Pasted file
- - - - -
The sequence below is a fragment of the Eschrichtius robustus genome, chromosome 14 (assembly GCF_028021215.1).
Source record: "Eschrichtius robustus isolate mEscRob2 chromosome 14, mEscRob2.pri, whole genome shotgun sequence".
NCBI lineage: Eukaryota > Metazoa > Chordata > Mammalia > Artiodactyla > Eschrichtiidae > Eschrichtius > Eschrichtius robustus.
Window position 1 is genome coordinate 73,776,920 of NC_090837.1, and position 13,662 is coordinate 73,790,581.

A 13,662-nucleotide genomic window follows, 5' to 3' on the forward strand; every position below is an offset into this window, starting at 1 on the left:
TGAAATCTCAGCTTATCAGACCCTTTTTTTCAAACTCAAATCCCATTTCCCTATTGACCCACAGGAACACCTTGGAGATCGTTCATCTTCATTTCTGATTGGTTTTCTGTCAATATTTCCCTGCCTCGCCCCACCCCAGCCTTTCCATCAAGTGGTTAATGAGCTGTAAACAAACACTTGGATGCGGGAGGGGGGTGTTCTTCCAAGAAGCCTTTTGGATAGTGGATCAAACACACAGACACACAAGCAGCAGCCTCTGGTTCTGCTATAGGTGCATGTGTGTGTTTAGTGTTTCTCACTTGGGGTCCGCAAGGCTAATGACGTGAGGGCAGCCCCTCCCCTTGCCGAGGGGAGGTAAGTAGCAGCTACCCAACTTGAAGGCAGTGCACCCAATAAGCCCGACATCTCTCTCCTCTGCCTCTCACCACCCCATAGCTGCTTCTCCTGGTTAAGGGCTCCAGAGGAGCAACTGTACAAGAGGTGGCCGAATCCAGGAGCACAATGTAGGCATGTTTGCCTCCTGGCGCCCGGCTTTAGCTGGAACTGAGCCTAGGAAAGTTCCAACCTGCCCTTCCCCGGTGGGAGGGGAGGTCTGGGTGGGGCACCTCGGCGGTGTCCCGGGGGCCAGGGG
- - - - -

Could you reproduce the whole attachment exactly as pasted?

The sequence below is a fragment of the Eschrichtius robustus genome, chromosome 14 (assembly GCF_028021215.1).
Source record: "Eschrichtius robustus isolate mEscRob2 chromosome 14, mEscRob2.pri, whole genome shotgun sequence".
NCBI lineage: Eukaryota > Metazoa > Chordata > Mammalia > Artiodactyla > Eschrichtiidae > Eschrichtius > Eschrichtius robustus.
Window position 1 is genome coordinate 73,776,920 of NC_090837.1, and position 13,662 is coordinate 73,790,581.

A 13,662-nucleotide genomic window follows, 5' to 3' on the forward strand; every position below is an offset into this window, starting at 1 on the left:
TGAAATCTCAGCTTATCAGACCCTTTTTTTCAAACTCAAATCCCATTTCCCTATTGACCCACAGGAACACCTTGGAGATCGTTCATCTTCATTTCTGATTGGTTTTCTGTCAATATTTCCCTGCCTCGCCCCACCCCAGCCTTTCCATCAAGTGGTTAATGAGCTGTAAACAAACACTTGGATGCGGGAGGGGGGTGTTCTTCCAAGAAGCCTTTTGGATAGTGGATCAAACACACAGACACACAAGCAGCAGCCTCTGGTTCTGCTATAGGTGCATGTGTGTGTTTAGTGTTTCTCACTTGGGGTCCGCAAGGCTAATGACGTGAGGGCAGCCCCTCCCCTTGCCGAGGGGAGGTAAGTAGCAGCTACCCAACTTGAAGGCAGTGCACCCAATAAGCCCGACATCTCTCTCCTCTGCCTCTCACCACCCCATAGCTGCTTCTCCTGGTTAAGGGCTCCAGAGGAGCAACTGTACAAGAGGTGGCCGAATCCAGGAGCACAATGTAGGCATGTTTGCCTCCTGGCGCCCGGCTTTAGCTGGAACTGAGCCTAGGAAAGTTCCAACCTGCCCTTCCCCGGTGGGAGGGGAGGTCTGGGTGGGGCACCTCGGCGGTGTCCCGGGGGCCAGGGG